Who nicked my money and why doesn't First Direct want to stop them?

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So Christmas is upon us and the usual tugs at our finances are pulling hard. Freelances like me get even more fun at this time of year: no one's commissioning much new work; accounts departments are going on holiday; and late payers don't get twinges of conscience and start paying their debts without ghosts rattling their chains nearby.

Even so, what none of us needs is fraudulent transactions on our business accounts. So imagine my delight last Thursday when I discover a payment from my account to “Vanquis Bank Chatham” for nearly £250. I'd never heard of them. I've been to Chatham once, but I went through very quickly once I'd had a look around. Needless to say though, I'd done no business of any kind with anyone in Chatham ever, let alone Vanquis. I hadn't even done any business that week using that account, certainly nothing to the tune of £250.

I pointed this out to my bank, First Direct, who were kind enough to do a Google search and point out what I'd already discovered for myself: Vanquis Bank runs a credit card for those with debt problems who can't get a credit card anywhere else. It has a maximum limit of £250 and (wait for this: it'll stagger you) an APR of 58%!

Surprisingly enough, I don't own one of these. First Direct shouldn't be surprised since I have a credit card with them with no balance on it at all at the moment. You'd think – and you'd have thought they'd think this too – that if I were going to buy anything using a credit card, it would be with that one. But no. I patiently explained this to them, but they didn't see quite to understand. So they got their disputes department to call me the next day. They sent me an e-message using their atrocious e-messaging system (not for us email! We want a system that you can't store messages in and can't easily print out any messages. Hoorah!), which I duly printed out and posted on Sunday.

Guess what. Today, another entry for the “Vanquis Bank Chatham”, again for nearly £250 appears on my statement. Despite my contesting the previous payment, First Direct has decided to let the second payment through as well. I'm down half a grand now. I can look forward to calling their disputes department again tomorrow, I guess.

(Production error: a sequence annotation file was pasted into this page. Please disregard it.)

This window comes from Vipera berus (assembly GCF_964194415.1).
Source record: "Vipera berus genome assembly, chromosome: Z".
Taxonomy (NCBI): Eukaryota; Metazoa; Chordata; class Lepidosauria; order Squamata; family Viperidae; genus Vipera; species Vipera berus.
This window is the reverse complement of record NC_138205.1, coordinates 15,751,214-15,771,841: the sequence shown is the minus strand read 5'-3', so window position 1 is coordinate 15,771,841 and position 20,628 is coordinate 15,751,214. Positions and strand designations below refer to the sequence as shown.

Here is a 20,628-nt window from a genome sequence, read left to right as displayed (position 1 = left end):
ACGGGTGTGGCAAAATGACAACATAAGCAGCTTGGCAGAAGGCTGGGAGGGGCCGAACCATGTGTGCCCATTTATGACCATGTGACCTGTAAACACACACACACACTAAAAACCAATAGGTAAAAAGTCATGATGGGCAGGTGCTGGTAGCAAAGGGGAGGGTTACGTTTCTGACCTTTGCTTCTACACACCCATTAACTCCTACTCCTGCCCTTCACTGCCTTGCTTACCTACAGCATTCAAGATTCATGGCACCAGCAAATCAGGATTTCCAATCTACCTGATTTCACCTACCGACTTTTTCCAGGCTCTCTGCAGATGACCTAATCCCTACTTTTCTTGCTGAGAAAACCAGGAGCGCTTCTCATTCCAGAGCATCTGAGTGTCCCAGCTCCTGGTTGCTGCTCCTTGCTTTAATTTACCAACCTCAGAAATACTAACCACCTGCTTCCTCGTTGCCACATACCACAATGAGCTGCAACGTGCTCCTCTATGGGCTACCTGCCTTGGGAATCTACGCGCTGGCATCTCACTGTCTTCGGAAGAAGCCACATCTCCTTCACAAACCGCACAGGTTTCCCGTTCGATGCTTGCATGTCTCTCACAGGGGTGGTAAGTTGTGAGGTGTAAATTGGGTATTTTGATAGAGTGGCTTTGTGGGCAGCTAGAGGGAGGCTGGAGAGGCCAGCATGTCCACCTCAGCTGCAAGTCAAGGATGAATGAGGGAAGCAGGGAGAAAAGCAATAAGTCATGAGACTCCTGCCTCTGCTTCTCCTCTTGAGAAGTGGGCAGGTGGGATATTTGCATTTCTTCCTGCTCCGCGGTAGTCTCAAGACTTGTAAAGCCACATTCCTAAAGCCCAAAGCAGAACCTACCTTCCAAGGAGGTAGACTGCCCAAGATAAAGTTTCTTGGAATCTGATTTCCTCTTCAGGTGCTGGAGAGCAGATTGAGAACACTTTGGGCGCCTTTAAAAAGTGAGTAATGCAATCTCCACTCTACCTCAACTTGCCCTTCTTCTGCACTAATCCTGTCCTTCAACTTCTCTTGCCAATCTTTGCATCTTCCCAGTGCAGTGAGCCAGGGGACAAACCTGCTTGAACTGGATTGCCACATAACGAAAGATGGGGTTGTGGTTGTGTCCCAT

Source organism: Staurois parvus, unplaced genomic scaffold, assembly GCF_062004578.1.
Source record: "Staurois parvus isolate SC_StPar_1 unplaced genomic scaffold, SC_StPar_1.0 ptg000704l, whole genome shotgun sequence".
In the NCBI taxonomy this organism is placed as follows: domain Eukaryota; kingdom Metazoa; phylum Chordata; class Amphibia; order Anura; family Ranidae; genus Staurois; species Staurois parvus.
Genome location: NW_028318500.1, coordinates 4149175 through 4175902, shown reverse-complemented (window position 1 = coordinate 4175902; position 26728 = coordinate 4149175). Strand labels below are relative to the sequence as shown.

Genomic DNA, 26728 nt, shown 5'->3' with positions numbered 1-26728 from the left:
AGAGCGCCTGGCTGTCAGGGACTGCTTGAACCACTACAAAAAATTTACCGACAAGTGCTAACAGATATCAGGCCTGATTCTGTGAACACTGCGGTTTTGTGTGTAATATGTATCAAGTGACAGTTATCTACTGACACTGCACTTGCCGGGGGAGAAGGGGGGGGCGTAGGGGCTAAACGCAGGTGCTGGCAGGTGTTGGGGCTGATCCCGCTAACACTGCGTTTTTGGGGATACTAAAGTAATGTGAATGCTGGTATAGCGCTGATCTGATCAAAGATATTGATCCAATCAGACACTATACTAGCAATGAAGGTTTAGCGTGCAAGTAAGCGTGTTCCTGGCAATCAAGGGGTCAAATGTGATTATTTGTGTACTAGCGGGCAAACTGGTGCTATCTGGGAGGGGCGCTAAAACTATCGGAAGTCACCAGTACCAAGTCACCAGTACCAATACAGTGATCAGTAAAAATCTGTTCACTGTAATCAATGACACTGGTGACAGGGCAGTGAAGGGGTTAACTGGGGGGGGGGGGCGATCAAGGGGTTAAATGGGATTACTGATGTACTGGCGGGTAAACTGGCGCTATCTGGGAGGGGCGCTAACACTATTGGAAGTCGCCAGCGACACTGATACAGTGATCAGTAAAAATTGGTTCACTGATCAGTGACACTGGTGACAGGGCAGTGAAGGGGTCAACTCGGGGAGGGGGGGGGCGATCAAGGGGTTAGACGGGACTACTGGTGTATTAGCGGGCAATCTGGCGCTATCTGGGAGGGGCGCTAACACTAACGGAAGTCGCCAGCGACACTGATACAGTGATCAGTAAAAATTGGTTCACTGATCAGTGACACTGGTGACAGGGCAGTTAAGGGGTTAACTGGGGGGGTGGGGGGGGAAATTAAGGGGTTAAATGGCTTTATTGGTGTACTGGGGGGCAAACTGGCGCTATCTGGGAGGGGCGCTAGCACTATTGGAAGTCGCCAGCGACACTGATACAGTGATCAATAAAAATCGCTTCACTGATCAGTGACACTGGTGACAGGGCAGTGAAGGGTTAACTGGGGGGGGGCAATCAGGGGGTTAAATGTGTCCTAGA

But here's the fun part. Remember Groundhog Day? That's what it was like with First Direct. I rang up, told them what had happened last time as well as this time. And they then proceeded to do exactly the same things again, even repeating back to me things that I'd already told them that they decided to proclaim they'd discovered. They offered to do a Google search for me (“apparently, they run a credit card...” “I know, I told you that two minutes ago”), told me there was nothing they could do until the disputes department was open, etc.

First Direct: here's something you could do to improve your service. If there's a disputed transaction where the customer says they've never done business with the company in question before and if the company either looks dodgy or looks like it might have one or two dodgy customers, why don't you stop all future transactions on that account with that company? Doesn't all that evidence suggest to you identity fraud or something similar, particularly if your customer tells you it is?

My next worry is working out how the tea-leaf got my bank details. I don't use my bank details online that often, usually only for direct debits and the like with reputable companies. I have a Mac so spyware is not going to be the cause. When I use my Switch card, because it's my business account, I save the receipts for tax purposes. I shred everything I don't keep. So how's they do it?

I'm paranoid, but not paranoid enough it turns out. Any suggestions anyone?

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This page contains a single entry by Rob Buckley published on December 22, 2005 12:21 AM.

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